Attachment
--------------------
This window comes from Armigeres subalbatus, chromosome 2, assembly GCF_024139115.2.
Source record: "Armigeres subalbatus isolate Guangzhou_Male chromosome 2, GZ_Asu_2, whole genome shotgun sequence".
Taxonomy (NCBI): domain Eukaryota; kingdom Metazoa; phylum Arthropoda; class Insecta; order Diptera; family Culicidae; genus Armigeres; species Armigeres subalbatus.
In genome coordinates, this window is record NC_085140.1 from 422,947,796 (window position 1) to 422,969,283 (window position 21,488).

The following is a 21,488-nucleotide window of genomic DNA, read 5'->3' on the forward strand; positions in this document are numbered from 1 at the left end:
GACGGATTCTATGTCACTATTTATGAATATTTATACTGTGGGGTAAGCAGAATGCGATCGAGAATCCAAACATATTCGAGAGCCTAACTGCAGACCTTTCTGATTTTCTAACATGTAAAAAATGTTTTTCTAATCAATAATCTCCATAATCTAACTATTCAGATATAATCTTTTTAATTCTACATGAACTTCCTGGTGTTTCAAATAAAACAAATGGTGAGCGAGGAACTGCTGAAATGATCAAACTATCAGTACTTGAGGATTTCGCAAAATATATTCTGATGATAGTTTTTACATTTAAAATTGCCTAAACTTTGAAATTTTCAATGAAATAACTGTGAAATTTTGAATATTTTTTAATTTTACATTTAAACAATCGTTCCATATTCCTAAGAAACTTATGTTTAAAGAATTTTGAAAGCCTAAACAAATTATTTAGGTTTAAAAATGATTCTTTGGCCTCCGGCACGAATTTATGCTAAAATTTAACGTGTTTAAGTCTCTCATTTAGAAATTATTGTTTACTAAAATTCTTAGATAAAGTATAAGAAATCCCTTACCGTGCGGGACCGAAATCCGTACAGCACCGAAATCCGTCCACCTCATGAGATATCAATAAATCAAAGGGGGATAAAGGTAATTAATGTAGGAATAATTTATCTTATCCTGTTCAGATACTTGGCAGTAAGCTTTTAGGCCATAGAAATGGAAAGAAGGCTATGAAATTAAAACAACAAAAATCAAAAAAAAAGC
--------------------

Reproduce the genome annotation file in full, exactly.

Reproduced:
This window comes from Armigeres subalbatus, chromosome 2, assembly GCF_024139115.2.
Source record: "Armigeres subalbatus isolate Guangzhou_Male chromosome 2, GZ_Asu_2, whole genome shotgun sequence".
Taxonomy (NCBI): domain Eukaryota; kingdom Metazoa; phylum Arthropoda; class Insecta; order Diptera; family Culicidae; genus Armigeres; species Armigeres subalbatus.
In genome coordinates, this window is record NC_085140.1 from 422,947,796 (window position 1) to 422,969,283 (window position 21,488).

The following is a 21,488-nucleotide window of genomic DNA, read 5'->3' on the forward strand; positions in this document are numbered from 1 at the left end:
GACGGATTCTATGTCACTATTTATGAATATTTATACTGTGGGGTAAGCAGAATGCGATCGAGAATCCAAACATATTCGAGAGCCTAACTGCAGACCTTTCTGATTTTCTAACATGTAAAAAATGTTTTTCTAATCAATAATCTCCATAATCTAACTATTCAGATATAATCTTTTTAATTCTACATGAACTTCCTGGTGTTTCAAATAAAACAAATGGTGAGCGAGGAACTGCTGAAATGATCAAACTATCAGTACTTGAGGATTTCGCAAAATATATTCTGATGATAGTTTTTACATTTAAAATTGCCTAAACTTTGAAATTTTCAATGAAATAACTGTGAAATTTTGAATATTTTTTAATTTTACATTTAAACAATCGTTCCATATTCCTAAGAAACTTATGTTTAAAGAATTTTGAAAGCCTAAACAAATTATTTAGGTTTAAAAATGATTCTTTGGCCTCCGGCACGAATTTATGCTAAAATTTAACGTGTTTAAGTCTCTCATTTAGAAATTATTGTTTACTAAAATTCTTAGATAAAGTATAAGAAATCCCTTACCGTGCGGGACCGAAATCCGTACAGCACCGAAATCCGTCCACCTCATGAGATATCAATAAATCAAAGGGGGATAAAGGTAATTAATGTAGGAATAATTTATCTTATCCTGTTCAGATACTTGGCAGTAAGCTTTTAGGCCATAGAAATGGAAAGAAGGCTATGAAATTAAAACAACAAAAATCAAAAAAAAAGC